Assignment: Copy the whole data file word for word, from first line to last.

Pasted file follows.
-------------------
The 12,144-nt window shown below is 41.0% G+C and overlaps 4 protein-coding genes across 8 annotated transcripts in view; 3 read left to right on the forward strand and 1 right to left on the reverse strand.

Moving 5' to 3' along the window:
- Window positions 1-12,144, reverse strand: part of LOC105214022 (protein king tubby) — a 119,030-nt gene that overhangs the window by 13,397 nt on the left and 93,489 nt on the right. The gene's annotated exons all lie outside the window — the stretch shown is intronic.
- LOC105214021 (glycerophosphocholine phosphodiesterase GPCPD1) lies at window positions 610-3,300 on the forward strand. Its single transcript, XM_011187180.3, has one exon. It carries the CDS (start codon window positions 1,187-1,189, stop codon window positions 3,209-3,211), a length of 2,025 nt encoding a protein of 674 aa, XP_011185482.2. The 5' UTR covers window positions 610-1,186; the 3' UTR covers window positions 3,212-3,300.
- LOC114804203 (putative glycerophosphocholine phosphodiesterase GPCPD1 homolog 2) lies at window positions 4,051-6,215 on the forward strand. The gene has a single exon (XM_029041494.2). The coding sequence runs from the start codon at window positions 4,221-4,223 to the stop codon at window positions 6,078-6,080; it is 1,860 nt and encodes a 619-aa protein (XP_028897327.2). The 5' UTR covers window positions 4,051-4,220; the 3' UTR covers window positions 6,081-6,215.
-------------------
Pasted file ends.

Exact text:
The 12,144-nt window shown below is 41.0% G+C and overlaps 4 protein-coding genes across 8 annotated transcripts in view; 3 read left to right on the forward strand and 1 right to left on the reverse strand.

Moving 5' to 3' along the window:
- Window positions 1-12,144, reverse strand: part of LOC105214022 (protein king tubby) — a 119,030-nt gene that overhangs the window by 13,397 nt on the left and 93,489 nt on the right. The gene's annotated exons all lie outside the window — the stretch shown is intronic.
- LOC105214021 (glycerophosphocholine phosphodiesterase GPCPD1) lies at window positions 610-3,300 on the forward strand. Its single transcript, XM_011187180.3, has one exon. It carries the CDS (start codon window positions 1,187-1,189, stop codon window positions 3,209-3,211), a length of 2,025 nt encoding a protein of 674 aa, XP_011185482.2. The 5' UTR covers window positions 610-1,186; the 3' UTR covers window positions 3,212-3,300.
- LOC114804203 (putative glycerophosphocholine phosphodiesterase GPCPD1 homolog 2) lies at window positions 4,051-6,215 on the forward strand. The gene has a single exon (XM_029041494.2). The coding sequence runs from the start codon at window positions 4,221-4,223 to the stop codon at window positions 6,078-6,080; it is 1,860 nt and encodes a 619-aa protein (XP_028897327.2). The 5' UTR covers window positions 4,051-4,220; the 3' UTR covers window positions 6,081-6,215.